But keep in mind that XDebug will significantly slow down your code, even when it's just loaded. It's not advisable to run in on production servers. But hey, you are not var_dumping on production servers anyway, are you?


var_export will give you a nice output. Examples from the docs:

$a = array (1, 2, array ("a", "b", "c"));
echo '<pre>' . var_export($a, true) . '</pre>';

Will output:

array (
  0 => 1,
  1 => 2,
  2 => 
  array (
    0 => 'a',
    1 => 'b',
    2 => 'c',
  • This works only when 2nd parameter is true. I've updated answer to reflect this.
    – Christian
    Jul 23, 2016 at 20:10
  • Very nice! Thank you!
    – d8ta
    Jun 20, 2017 at 12:07
  • 1
    This worked fine, all other suggestion didn't worked for me. Thanks a lot.
    – Joshi
    Mar 30, 2018 at 8:22

For me the right answer was

echo '<pre>' . var_export($var, true) . '</pre>';

Since var_dump($var) and var_export($var) do not return a string, you have to use var_export($var, true) to force var_export to return the result as a value.

  • this was already given as answer a few months ago, so no need to add it. doesnt make the page more useful. upvote the existing answer instead.
    – Gordon
    Aug 1, 2016 at 12:28

You can press Ctrl+U to view the source code. Most Browsers will prettify the output there.

var_dump is the ugliest way to debug.


Use output buffers: http://php.net/manual/de/function.ob-start.php

    var_dump($_SERVER) ;
    $dump = ob_get_contents();

    echo "<pre> $dump </pre>";

Yet another option would be to use Output buffering and convert all the newlines in the dump to <br> elements, e.g.

var_dump($_SERVER) ;
echo nl2br(ob_get_clean());
  • 1
    Tip: instead of $dump = ob_get_contents(); ob_end_clean();, you can simply do this: $dump = ob_get_clean();
    – Christian
    Jul 23, 2016 at 20:11
  • Instead of wrapping it in pre elements, you could also just echo nl2br($dump)
    – Gordon
    Aug 1, 2016 at 12:27

Personally I like the replacement function provided by Symfony's var dumper component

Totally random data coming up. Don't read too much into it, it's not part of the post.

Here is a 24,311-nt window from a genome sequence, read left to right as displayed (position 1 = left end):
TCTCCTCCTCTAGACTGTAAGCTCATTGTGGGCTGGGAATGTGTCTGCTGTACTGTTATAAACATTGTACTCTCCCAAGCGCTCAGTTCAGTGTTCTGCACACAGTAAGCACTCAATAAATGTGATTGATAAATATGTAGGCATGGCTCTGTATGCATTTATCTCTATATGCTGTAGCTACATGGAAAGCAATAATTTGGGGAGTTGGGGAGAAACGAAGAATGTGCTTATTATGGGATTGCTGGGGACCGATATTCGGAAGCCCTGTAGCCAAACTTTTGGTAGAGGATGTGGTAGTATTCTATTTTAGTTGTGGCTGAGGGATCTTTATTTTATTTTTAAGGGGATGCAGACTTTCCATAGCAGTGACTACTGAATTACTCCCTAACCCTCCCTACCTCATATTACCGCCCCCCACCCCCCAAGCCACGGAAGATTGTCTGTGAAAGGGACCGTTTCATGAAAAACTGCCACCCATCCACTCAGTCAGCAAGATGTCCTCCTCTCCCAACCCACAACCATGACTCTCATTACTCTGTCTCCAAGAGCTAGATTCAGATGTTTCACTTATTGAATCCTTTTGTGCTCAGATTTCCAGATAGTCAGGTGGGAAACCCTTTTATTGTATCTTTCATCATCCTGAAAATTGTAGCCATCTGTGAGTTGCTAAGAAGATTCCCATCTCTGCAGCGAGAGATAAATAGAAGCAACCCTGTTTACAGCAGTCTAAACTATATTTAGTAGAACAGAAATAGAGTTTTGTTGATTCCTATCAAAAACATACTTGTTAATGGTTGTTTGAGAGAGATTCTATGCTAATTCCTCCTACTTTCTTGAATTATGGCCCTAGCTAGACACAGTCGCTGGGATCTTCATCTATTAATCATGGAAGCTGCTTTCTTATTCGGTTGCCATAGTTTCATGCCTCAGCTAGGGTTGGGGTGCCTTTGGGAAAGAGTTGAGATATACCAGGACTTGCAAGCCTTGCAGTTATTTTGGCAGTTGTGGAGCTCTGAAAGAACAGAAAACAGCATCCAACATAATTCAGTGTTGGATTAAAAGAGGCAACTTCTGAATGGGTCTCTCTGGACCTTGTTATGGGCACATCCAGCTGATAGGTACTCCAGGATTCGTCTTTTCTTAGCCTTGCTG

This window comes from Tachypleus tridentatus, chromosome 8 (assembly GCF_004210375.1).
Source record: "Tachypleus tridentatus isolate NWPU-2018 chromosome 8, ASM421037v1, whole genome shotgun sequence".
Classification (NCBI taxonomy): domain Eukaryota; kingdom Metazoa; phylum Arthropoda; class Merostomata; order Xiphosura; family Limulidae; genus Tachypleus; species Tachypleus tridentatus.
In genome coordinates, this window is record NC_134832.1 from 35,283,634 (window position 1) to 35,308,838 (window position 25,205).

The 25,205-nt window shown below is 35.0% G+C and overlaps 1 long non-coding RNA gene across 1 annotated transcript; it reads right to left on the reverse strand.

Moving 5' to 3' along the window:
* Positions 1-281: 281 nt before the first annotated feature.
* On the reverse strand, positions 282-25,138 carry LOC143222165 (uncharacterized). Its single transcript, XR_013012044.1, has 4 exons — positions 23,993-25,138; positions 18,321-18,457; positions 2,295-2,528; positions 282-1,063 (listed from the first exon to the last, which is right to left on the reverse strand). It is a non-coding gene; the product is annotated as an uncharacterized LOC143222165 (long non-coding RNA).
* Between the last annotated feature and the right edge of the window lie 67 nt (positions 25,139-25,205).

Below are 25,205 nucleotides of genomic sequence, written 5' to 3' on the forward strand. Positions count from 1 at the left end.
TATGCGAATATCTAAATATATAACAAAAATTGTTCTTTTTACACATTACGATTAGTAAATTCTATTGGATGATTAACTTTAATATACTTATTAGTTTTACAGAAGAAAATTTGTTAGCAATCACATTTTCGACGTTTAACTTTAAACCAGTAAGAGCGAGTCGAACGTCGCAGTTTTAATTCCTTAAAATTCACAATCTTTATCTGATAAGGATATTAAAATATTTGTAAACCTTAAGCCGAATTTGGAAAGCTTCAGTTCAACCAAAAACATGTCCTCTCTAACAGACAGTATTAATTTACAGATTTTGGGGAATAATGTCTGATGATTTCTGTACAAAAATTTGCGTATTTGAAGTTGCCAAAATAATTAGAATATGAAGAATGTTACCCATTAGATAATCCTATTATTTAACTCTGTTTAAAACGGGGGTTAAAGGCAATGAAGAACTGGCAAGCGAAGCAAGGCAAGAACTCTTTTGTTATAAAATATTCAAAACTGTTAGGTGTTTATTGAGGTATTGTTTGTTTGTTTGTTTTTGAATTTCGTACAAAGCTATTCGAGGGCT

Install with composer require symfony/var-dumper and just use dump($var)

It takes care of the rest. I believe there's also a bit of JS injected there to allow you to interact with the output a bit.


For devs needing something that works in the view source and the CLI, especially useful when debugging unit tests.

echo vd([['foo'=>1, 'bar'=>2]]);

function vd($in) {
  return "\n" . preg_replace("/=>[\r\n\s]+/", "=> ", ob_get_clean());


array(1) {
  [0] => array(2) {
    'foo' => int(1)
    'bar' => int(2)

I did a similar solution. I've created a snippet to replace 'vardump' with this:

foreach ($variable as $key => $reg) {
    echo "<pre>{$key} => '{$reg}'</pre>";

Ps: I'm repeating the data with the last var_dump to get the filename and line

So this: enter image description here Became this: enter image description here

Let me know if this will help you.


Wrap it in <pre> tags to preserve formatting.


I really love var_export(). If you like copy/paste-able code, try:

echo '<pre>' . var_export($data, true) . '</pre>';

Or even something like this for color syntax highlighting:

highlight_string("<?php\n\$data =\n" . var_export($data, true) . ";\n?>");

I didn't wanna stop using var_dump($variable);die(); and using pre tags and loops seems overkill to me, so since I am looking at the dump in a browser, I just right click the page and choose Inspect (I use Chrome). The Elements section of the Developer Tools show the variable in a very readable format.